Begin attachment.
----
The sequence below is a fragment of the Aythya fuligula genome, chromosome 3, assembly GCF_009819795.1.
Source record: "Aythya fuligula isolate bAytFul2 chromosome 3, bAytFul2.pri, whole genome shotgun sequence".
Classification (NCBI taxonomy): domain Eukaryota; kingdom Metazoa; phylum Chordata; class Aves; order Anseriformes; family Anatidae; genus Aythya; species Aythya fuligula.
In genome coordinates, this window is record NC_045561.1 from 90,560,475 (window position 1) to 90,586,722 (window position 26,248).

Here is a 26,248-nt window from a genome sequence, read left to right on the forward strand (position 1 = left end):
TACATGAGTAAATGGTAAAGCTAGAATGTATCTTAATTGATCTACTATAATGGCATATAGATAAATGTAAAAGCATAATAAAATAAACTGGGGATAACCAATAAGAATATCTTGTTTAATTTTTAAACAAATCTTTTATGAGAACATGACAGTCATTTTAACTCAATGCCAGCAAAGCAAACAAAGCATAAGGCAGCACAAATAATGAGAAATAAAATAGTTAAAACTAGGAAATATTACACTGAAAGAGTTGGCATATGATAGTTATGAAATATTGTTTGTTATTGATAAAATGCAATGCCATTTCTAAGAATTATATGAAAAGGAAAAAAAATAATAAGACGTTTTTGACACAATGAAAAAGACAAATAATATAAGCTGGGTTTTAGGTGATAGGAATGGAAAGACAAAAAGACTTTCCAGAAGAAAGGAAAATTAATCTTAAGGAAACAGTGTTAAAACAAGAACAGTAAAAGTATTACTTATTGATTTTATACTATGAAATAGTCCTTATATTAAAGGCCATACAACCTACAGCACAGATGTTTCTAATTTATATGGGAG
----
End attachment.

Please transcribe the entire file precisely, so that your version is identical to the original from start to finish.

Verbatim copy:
The sequence below is a fragment of the Aythya fuligula genome, chromosome 3, assembly GCF_009819795.1.
Source record: "Aythya fuligula isolate bAytFul2 chromosome 3, bAytFul2.pri, whole genome shotgun sequence".
Classification (NCBI taxonomy): domain Eukaryota; kingdom Metazoa; phylum Chordata; class Aves; order Anseriformes; family Anatidae; genus Aythya; species Aythya fuligula.
In genome coordinates, this window is record NC_045561.1 from 90,560,475 (window position 1) to 90,586,722 (window position 26,248).

Here is a 26,248-nt window from a genome sequence, read left to right on the forward strand (position 1 = left end):
TACATGAGTAAATGGTAAAGCTAGAATGTATCTTAATTGATCTACTATAATGGCATATAGATAAATGTAAAAGCATAATAAAATAAACTGGGGATAACCAATAAGAATATCTTGTTTAATTTTTAAACAAATCTTTTATGAGAACATGACAGTCATTTTAACTCAATGCCAGCAAAGCAAACAAAGCATAAGGCAGCACAAATAATGAGAAATAAAATAGTTAAAACTAGGAAATATTACACTGAAAGAGTTGGCATATGATAGTTATGAAATATTGTTTGTTATTGATAAAATGCAATGCCATTTCTAAGAATTATATGAAAAGGAAAAAAAATAATAAGACGTTTTTGACACAATGAAAAAGACAAATAATATAAGCTGGGTTTTAGGTGATAGGAATGGAAAGACAAAAAGACTTTCCAGAAGAAAGGAAAATTAATCTTAAGGAAACAGTGTTAAAACAAGAACAGTAAAAGTATTACTTATTGATTTTATACTATGAAATAGTCCTTATATTAAAGGCCATACAACCTACAGCACAGATGTTTCTAATTTATATGGGAG